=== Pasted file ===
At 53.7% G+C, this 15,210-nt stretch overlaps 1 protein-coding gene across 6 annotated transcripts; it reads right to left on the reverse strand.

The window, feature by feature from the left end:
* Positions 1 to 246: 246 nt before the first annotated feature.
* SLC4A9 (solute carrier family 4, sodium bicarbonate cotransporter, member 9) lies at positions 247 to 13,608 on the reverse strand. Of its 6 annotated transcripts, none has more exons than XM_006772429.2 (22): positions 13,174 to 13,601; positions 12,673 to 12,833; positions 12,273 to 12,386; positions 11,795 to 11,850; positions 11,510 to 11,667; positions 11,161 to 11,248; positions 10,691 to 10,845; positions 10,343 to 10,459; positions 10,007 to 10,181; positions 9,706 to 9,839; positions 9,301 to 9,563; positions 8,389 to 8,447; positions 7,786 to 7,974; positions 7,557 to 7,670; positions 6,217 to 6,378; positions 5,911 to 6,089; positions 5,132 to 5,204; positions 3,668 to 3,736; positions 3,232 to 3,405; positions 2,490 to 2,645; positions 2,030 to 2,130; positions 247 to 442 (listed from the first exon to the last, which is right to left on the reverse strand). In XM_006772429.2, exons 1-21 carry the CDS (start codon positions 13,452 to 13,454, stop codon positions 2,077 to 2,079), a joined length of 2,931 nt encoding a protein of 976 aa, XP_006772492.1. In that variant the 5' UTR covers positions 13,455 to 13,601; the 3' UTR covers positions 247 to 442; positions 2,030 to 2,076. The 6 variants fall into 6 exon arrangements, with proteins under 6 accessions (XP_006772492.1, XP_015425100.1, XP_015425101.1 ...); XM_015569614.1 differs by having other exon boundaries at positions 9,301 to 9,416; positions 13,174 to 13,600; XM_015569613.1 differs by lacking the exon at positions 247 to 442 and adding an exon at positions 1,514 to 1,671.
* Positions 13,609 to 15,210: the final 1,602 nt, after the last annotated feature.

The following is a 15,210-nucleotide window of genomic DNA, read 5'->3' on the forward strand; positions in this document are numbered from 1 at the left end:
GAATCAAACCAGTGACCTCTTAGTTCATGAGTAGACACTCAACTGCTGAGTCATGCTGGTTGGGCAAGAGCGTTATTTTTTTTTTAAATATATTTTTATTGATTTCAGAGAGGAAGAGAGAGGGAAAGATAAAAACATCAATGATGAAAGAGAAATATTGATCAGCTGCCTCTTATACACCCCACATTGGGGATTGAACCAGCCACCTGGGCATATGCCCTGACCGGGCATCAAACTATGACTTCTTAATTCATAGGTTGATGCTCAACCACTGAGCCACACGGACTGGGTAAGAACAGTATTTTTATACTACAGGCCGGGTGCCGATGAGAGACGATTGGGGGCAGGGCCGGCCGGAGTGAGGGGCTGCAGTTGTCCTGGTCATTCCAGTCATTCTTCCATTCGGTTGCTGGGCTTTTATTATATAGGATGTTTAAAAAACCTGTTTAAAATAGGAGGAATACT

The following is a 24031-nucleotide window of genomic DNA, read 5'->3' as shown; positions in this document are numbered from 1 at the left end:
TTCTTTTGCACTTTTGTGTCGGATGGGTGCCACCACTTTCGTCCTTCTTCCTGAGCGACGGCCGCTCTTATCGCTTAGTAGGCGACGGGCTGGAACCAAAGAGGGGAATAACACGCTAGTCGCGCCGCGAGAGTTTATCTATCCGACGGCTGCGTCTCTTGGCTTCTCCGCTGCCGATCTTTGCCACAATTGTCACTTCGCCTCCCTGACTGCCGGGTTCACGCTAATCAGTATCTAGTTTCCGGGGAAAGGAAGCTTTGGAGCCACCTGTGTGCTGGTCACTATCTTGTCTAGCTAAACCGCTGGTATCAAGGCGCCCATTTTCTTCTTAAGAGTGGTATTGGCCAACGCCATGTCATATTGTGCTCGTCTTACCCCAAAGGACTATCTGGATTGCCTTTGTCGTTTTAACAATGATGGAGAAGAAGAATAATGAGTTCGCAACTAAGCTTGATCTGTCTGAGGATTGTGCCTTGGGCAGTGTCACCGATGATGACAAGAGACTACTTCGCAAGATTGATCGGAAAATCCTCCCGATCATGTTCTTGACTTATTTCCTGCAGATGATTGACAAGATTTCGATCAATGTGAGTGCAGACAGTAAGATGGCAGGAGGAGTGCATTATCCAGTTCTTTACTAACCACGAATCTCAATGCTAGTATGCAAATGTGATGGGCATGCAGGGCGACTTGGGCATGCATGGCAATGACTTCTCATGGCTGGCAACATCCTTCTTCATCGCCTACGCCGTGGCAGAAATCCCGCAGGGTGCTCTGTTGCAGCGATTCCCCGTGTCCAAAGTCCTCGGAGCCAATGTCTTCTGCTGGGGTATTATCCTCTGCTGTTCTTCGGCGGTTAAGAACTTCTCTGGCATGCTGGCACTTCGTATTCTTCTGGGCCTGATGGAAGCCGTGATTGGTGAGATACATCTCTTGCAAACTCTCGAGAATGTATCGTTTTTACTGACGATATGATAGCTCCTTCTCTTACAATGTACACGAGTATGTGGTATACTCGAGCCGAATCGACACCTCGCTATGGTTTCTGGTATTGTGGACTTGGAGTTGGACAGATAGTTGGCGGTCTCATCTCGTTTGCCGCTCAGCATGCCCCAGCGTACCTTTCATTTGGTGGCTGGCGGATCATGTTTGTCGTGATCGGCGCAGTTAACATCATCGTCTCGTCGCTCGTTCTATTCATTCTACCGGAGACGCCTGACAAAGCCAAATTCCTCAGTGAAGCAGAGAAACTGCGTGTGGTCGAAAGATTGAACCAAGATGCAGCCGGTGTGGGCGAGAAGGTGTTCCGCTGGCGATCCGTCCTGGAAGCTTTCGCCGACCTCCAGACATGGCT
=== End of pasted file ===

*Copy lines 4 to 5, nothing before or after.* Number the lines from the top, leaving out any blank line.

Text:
* SLC4A9 (solute carrier family 4, sodium bicarbonate cotransporter, member 9) lies at positions 247 to 13,608 on the reverse strand. Of its 6 annotated transcripts, none has more exons than XM_006772429.2 (22): positions 13,174 to 13,601; positions 12,673 to 12,833; positions 12,273 to 12,386; positions 11,795 to 11,850; positions 11,510 to 11,667; positions 11,161 to 11,248; positions 10,691 to 10,845; positions 10,343 to 10,459; positions 10,007 to 10,181; positions 9,706 to 9,839; positions 9,301 to 9,563; positions 8,389 to 8,447; positions 7,786 to 7,974; positions 7,557 to 7,670; positions 6,217 to 6,378; positions 5,911 to 6,089; positions 5,132 to 5,204; positions 3,668 to 3,736; positions 3,232 to 3,405; positions 2,490 to 2,645; positions 2,030 to 2,130; positions 247 to 442 (listed from the first exon to the last, which is right to left on the reverse strand). In XM_006772429.2, exons 1-21 carry the CDS (start codon positions 13,452 to 13,454, stop codon positions 2,077 to 2,079), a joined length of 2,931 nt encoding a protein of 976 aa, XP_006772492.1. In that variant the 5' UTR covers positions 13,455 to 13,601; the 3' UTR covers positions 247 to 442; positions 2,030 to 2,076. The 6 variants fall into 6 exon arrangements, with proteins under 6 accessions (XP_006772492.1, XP_015425100.1, XP_015425101.1 ...); XM_015569614.1 differs by having other exon boundaries at positions 9,301 to 9,416; positions 13,174 to 13,600; XM_015569613.1 differs by lacking the exon at positions 247 to 442 and adding an exon at positions 1,514 to 1,671.
* Positions 13,609 to 15,210: the final 1,602 nt, after the last annotated feature.